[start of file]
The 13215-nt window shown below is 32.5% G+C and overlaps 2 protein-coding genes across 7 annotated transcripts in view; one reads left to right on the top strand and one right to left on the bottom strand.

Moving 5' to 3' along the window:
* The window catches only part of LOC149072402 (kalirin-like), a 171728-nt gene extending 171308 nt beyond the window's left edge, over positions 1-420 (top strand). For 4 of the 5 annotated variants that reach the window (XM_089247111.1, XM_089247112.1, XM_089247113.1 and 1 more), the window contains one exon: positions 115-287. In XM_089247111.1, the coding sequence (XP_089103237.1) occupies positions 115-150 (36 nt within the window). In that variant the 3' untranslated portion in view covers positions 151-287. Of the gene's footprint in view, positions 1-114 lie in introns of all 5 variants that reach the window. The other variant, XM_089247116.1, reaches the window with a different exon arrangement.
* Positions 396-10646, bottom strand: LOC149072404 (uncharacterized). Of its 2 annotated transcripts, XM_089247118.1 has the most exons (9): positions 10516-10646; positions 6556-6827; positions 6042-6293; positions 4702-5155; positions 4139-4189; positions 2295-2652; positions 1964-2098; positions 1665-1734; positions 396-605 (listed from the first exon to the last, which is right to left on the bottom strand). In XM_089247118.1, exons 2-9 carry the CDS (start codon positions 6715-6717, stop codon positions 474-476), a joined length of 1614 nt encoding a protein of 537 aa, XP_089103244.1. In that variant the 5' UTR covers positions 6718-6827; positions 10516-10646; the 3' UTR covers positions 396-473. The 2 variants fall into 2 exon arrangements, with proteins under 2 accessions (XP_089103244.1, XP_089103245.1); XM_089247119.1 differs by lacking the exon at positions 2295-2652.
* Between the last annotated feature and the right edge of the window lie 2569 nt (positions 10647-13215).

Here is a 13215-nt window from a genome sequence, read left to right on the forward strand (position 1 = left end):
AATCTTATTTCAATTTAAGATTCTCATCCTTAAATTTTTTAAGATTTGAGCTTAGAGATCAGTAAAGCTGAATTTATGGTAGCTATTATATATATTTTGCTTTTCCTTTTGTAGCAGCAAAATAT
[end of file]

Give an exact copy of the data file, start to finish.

The 13215-nt window shown below is 32.5% G+C and overlaps 2 protein-coding genes across 7 annotated transcripts in view; one reads left to right on the top strand and one right to left on the bottom strand.

Moving 5' to 3' along the window:
* The window catches only part of LOC149072402 (kalirin-like), a 171728-nt gene extending 171308 nt beyond the window's left edge, over positions 1-420 (top strand). For 4 of the 5 annotated variants that reach the window (XM_089247111.1, XM_089247112.1, XM_089247113.1 and 1 more), the window contains one exon: positions 115-287. In XM_089247111.1, the coding sequence (XP_089103237.1) occupies positions 115-150 (36 nt within the window). In that variant the 3' untranslated portion in view covers positions 151-287. Of the gene's footprint in view, positions 1-114 lie in introns of all 5 variants that reach the window. The other variant, XM_089247116.1, reaches the window with a different exon arrangement.
* Positions 396-10646, bottom strand: LOC149072404 (uncharacterized). Of its 2 annotated transcripts, XM_089247118.1 has the most exons (9): positions 10516-10646; positions 6556-6827; positions 6042-6293; positions 4702-5155; positions 4139-4189; positions 2295-2652; positions 1964-2098; positions 1665-1734; positions 396-605 (listed from the first exon to the last, which is right to left on the bottom strand). In XM_089247118.1, exons 2-9 carry the CDS (start codon positions 6715-6717, stop codon positions 474-476), a joined length of 1614 nt encoding a protein of 537 aa, XP_089103244.1. In that variant the 5' UTR covers positions 6718-6827; positions 10516-10646; the 3' UTR covers positions 396-473. The 2 variants fall into 2 exon arrangements, with proteins under 2 accessions (XP_089103244.1, XP_089103245.1); XM_089247119.1 differs by lacking the exon at positions 2295-2652.
* Between the last annotated feature and the right edge of the window lie 2569 nt (positions 10647-13215).

Here is a 13215-nt window from a genome sequence, read left to right on the forward strand (position 1 = left end):
AATCTTATTTCAATTTAAGATTCTCATCCTTAAATTTTTTAAGATTTGAGCTTAGAGATCAGTAAAGCTGAATTTATGGTAGCTATTATATATATTTTGCTTTTCCTTTTGTAGCAGCAAAATAT